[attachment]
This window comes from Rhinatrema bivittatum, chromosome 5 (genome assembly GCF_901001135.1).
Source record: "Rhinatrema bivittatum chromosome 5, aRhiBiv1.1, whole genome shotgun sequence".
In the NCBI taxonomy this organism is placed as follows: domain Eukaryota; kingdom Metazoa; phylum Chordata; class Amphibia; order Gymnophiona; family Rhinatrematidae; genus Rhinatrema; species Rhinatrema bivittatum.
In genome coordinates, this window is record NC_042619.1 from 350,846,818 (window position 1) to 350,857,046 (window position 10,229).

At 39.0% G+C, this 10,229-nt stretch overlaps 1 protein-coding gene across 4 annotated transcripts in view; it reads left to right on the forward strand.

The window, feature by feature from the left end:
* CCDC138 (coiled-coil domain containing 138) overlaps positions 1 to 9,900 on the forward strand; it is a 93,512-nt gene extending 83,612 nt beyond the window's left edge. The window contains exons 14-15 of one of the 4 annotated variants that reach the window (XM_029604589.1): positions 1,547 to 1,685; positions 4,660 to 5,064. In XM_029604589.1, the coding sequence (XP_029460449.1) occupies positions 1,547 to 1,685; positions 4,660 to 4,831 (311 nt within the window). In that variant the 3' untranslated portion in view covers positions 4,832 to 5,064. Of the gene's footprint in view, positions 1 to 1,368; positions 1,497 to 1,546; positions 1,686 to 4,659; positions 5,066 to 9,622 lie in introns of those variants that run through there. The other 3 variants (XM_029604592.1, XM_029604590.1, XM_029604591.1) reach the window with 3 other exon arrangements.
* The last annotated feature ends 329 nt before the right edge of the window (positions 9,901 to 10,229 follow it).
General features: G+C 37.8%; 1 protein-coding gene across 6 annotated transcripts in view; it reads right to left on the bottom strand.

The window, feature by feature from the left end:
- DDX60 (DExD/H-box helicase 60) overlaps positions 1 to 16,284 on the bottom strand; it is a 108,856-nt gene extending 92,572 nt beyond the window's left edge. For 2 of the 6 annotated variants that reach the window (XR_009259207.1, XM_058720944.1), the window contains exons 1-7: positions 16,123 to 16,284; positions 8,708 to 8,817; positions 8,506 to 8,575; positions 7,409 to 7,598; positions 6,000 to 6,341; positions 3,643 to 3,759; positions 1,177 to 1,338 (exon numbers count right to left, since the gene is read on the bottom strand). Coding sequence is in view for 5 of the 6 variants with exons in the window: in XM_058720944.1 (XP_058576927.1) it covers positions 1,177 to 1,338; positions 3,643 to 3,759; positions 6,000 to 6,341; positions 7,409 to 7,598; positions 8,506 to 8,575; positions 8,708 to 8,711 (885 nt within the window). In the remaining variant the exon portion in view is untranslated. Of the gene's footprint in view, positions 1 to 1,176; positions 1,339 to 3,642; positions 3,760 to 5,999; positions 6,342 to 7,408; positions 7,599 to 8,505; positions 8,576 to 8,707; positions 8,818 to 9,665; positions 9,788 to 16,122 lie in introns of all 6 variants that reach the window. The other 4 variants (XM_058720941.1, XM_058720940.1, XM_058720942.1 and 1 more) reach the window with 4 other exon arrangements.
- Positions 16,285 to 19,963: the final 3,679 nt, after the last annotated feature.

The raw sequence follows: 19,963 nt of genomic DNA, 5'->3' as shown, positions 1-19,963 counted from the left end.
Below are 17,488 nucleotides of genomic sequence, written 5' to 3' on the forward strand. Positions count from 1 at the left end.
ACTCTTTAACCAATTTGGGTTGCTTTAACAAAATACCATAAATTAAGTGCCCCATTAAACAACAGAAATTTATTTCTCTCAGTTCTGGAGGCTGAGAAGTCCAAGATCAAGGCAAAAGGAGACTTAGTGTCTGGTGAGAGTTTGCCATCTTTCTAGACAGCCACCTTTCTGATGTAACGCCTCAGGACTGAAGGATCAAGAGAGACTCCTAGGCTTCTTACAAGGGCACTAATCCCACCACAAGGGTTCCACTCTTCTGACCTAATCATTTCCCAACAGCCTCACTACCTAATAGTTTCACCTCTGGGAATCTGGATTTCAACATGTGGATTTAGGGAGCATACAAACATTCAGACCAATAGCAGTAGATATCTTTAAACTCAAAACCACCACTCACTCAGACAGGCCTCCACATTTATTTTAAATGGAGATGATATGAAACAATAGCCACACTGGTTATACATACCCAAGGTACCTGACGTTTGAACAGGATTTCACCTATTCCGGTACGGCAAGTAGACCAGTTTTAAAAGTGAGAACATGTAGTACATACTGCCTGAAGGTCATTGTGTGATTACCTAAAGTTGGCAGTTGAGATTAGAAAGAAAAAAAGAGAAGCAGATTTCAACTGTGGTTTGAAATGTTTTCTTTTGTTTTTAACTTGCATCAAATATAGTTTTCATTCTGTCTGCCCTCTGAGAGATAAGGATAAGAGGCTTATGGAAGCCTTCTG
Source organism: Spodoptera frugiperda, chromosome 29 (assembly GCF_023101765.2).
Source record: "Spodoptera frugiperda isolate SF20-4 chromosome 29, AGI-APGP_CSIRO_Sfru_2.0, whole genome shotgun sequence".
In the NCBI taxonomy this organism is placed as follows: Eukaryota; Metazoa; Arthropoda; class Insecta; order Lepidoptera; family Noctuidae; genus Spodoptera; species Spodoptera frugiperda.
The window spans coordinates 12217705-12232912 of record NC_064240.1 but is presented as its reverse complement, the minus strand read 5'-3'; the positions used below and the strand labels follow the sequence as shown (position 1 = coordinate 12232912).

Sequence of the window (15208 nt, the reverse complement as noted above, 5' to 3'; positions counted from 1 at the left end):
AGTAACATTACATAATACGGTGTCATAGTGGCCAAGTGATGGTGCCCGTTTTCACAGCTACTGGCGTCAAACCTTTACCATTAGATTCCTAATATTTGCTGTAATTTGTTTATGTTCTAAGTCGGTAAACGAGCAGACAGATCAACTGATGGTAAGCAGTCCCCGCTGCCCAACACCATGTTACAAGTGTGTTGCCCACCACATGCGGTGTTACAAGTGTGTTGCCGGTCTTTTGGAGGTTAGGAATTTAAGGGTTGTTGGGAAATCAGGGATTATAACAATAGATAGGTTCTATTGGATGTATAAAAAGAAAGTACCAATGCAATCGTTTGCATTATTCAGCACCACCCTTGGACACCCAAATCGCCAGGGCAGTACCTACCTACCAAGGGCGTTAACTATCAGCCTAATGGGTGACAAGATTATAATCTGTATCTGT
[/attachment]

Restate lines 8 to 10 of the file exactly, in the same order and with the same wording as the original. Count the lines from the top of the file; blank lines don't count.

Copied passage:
* The last annotated feature ends 329 nt before the right edge of the window (positions 9,901 to 10,229 follow it).
General features: G+C 37.8%; 1 protein-coding gene across 6 annotated transcripts in view; it reads right to left on the bottom strand.

The window, feature by feature from the left end: